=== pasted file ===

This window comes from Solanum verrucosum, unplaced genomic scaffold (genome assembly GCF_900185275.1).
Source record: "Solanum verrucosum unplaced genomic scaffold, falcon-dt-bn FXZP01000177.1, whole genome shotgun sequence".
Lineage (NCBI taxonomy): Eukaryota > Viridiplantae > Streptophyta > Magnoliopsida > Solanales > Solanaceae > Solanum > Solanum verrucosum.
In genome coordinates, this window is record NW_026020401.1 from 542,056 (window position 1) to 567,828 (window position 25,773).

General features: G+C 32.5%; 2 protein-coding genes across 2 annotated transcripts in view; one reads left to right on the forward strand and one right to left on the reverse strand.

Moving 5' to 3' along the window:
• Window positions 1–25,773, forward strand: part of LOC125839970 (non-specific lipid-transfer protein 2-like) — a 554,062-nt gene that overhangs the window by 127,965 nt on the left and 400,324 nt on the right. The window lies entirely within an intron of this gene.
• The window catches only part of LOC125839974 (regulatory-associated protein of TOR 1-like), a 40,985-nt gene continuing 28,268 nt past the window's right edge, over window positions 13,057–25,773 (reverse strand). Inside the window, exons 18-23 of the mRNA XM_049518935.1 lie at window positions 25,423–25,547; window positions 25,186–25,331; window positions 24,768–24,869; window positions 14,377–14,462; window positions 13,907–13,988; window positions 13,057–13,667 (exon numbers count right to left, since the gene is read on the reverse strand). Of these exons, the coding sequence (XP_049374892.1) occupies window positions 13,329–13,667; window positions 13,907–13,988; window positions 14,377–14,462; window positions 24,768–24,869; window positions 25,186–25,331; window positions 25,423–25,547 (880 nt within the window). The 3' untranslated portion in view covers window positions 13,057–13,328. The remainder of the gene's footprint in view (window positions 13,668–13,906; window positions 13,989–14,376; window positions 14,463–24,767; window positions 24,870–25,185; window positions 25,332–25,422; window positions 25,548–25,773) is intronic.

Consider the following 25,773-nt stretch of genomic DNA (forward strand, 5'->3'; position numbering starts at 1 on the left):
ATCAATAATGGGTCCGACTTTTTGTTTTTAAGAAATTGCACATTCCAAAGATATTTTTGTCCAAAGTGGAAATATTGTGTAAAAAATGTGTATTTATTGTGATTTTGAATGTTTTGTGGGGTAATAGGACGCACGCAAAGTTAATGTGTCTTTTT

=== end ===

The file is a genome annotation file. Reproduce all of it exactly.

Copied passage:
This window comes from Solanum verrucosum, unplaced genomic scaffold (genome assembly GCF_900185275.1).
Source record: "Solanum verrucosum unplaced genomic scaffold, falcon-dt-bn FXZP01000177.1, whole genome shotgun sequence".
Lineage (NCBI taxonomy): Eukaryota > Viridiplantae > Streptophyta > Magnoliopsida > Solanales > Solanaceae > Solanum > Solanum verrucosum.
In genome coordinates, this window is record NW_026020401.1 from 542,056 (window position 1) to 567,828 (window position 25,773).

General features: G+C 32.5%; 2 protein-coding genes across 2 annotated transcripts in view; one reads left to right on the forward strand and one right to left on the reverse strand.

Moving 5' to 3' along the window:
• Window positions 1–25,773, forward strand: part of LOC125839970 (non-specific lipid-transfer protein 2-like) — a 554,062-nt gene that overhangs the window by 127,965 nt on the left and 400,324 nt on the right. The window lies entirely within an intron of this gene.
• The window catches only part of LOC125839974 (regulatory-associated protein of TOR 1-like), a 40,985-nt gene continuing 28,268 nt past the window's right edge, over window positions 13,057–25,773 (reverse strand). Inside the window, exons 18-23 of the mRNA XM_049518935.1 lie at window positions 25,423–25,547; window positions 25,186–25,331; window positions 24,768–24,869; window positions 14,377–14,462; window positions 13,907–13,988; window positions 13,057–13,667 (exon numbers count right to left, since the gene is read on the reverse strand). Of these exons, the coding sequence (XP_049374892.1) occupies window positions 13,329–13,667; window positions 13,907–13,988; window positions 14,377–14,462; window positions 24,768–24,869; window positions 25,186–25,331; window positions 25,423–25,547 (880 nt within the window). The 3' untranslated portion in view covers window positions 13,057–13,328. The remainder of the gene's footprint in view (window positions 13,668–13,906; window positions 13,989–14,376; window positions 14,463–24,767; window positions 24,870–25,185; window positions 25,332–25,422; window positions 25,548–25,773) is intronic.

Consider the following 25,773-nt stretch of genomic DNA (forward strand, 5'->3'; position numbering starts at 1 on the left):
ATCAATAATGGGTCCGACTTTTTGTTTTTAAGAAATTGCACATTCCAAAGATATTTTTGTCCAAAGTGGAAATATTGTGTAAAAAATGTGTATTTATTGTGATTTTGAATGTTTTGTGGGGTAATAGGACGCACGCAAAGTTAATGTGTCTTTTT